DAMASCUS, Syria (North Press) – Amar al-Hindi can no longer secure the costs of sending his children to the university, as his income has decreased as a result of the disorder in transportation fees after the recent salary increase, which was preceded by a tripling of fuel prices.
Many government employees in the Syrian capital Damascus have been severely affected by the decisions of raising the prices of fuel and wages.
“I was barely securing the transportation fees when they were stable, but today, my children are going to university only for registration or exams,” al-Hindi told North Press.
On July 10, the Ministry of Internal Trade and Consumer Protection of the Syrian government increased the price of fuel to 500 Syrian pounds (SYP) per liter and a bag of bread produced in the public bakeries to 200 SYP.
On July 11, Syrian President Bashar Assad issued Legislative Decree No. 19, which stipulates an increase in the salaries of state workers by 50% and retirees’ pensions by 40%, which worsened the problem of increasing prices against residents’ weak purchasing power.
Damascus and other government-held areas are still witnessing the lack of transportation and its high prices, without anyone being held accountable, though the executive offices in the governorates set transportation tariffs at 100 SYP for short routes and 130 SYP for long ones.
On July 14, the General Director of the General Company for Internal Transport in Damascus Samir Haddad says that Damascus governorate needs 250 buses, which means providing the company with additional 150 buses urgently to cover the current shortage.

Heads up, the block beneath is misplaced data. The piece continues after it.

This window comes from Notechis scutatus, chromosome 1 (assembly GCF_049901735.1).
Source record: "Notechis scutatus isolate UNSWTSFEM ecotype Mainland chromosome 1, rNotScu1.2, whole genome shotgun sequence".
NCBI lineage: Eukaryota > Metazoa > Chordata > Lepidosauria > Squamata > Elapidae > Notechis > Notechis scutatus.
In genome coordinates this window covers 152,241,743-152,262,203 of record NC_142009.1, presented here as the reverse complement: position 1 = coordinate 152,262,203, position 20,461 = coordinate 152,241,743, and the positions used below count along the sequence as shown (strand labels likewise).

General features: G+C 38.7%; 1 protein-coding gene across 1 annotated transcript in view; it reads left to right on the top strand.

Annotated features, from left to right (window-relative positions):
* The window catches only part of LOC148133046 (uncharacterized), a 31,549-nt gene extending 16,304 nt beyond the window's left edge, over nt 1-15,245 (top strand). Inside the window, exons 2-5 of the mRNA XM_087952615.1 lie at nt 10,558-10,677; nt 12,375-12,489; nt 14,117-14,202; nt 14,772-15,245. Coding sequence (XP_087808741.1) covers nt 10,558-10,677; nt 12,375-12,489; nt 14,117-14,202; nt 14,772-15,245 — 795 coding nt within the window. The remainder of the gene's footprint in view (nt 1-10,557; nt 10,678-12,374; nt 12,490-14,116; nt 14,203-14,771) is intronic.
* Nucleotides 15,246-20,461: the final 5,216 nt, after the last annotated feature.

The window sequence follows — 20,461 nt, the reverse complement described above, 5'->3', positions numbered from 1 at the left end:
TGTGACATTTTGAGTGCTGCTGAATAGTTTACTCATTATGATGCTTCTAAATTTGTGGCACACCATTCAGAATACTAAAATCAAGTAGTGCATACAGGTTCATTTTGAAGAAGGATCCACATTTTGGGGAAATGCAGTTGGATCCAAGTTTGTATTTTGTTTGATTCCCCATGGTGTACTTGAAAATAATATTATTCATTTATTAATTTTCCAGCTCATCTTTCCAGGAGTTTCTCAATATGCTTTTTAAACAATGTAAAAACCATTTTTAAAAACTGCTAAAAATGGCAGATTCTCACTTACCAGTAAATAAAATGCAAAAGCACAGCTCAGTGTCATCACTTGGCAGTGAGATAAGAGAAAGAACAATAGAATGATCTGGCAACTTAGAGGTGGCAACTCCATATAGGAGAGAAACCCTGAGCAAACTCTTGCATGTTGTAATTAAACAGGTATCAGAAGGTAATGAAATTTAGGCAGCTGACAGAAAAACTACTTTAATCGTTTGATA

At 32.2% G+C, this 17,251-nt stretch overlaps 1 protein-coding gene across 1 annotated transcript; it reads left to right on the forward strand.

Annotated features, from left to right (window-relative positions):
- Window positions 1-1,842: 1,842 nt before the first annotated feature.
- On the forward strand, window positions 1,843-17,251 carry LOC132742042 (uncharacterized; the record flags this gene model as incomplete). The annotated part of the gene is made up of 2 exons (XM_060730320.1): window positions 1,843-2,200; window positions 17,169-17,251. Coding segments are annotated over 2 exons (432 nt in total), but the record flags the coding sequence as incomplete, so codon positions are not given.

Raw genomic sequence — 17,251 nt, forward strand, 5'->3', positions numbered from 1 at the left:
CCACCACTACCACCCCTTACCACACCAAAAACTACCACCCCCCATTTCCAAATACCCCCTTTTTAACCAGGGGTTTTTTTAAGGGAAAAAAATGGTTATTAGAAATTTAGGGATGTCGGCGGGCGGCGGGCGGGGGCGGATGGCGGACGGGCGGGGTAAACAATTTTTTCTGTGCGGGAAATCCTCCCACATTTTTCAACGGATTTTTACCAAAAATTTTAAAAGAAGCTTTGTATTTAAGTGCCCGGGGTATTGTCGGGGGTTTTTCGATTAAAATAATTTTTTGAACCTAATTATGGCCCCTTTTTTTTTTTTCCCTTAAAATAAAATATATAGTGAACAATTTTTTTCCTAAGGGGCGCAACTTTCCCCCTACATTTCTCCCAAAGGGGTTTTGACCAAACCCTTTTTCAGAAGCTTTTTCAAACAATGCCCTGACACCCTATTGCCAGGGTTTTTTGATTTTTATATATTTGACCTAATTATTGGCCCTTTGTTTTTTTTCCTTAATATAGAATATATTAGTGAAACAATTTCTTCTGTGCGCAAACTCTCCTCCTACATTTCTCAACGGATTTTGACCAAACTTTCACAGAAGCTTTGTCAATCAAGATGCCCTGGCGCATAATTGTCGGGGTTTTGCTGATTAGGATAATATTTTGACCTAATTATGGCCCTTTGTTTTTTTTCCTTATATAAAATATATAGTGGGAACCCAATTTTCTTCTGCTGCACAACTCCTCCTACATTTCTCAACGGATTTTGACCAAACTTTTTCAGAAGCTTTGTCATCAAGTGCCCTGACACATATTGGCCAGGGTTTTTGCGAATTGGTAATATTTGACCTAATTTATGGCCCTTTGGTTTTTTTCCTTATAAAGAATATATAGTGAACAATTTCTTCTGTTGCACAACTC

Drivers do not comply with the new tariffs and they take double fares, according to al-Hindi and others.
Haddad told the pro-government al-Watan newspaper that a circular was issued for all directorates of the Ministry of Internal Trade and Consumer Protection in all governorates to tighten the procedures to monitor price violations.
The new transportation tariff did not satisfy the drivers because they believe it is not commensurate with the high costs of maintenance and spare parts. This drove many of them to sell their allocations of fuel and stop working or not complete their routes.
Samer Khalil, an employee at the Electricity Company living in the city of Qatana in Rif-Dimashq, decided to reduce the number of working days in proportion to his income and the rise in the price of fuel.
“I need about 3,000 SYP to go to and from work every day, while my salary does not exceed 70,000 SYP after the recent increase,” Khalil told North Press.
He needs an additional 30,000 SYP if he works every day, but the shift system requires him to work two days a week, so he spends the rest of the week doing another job to sustain him.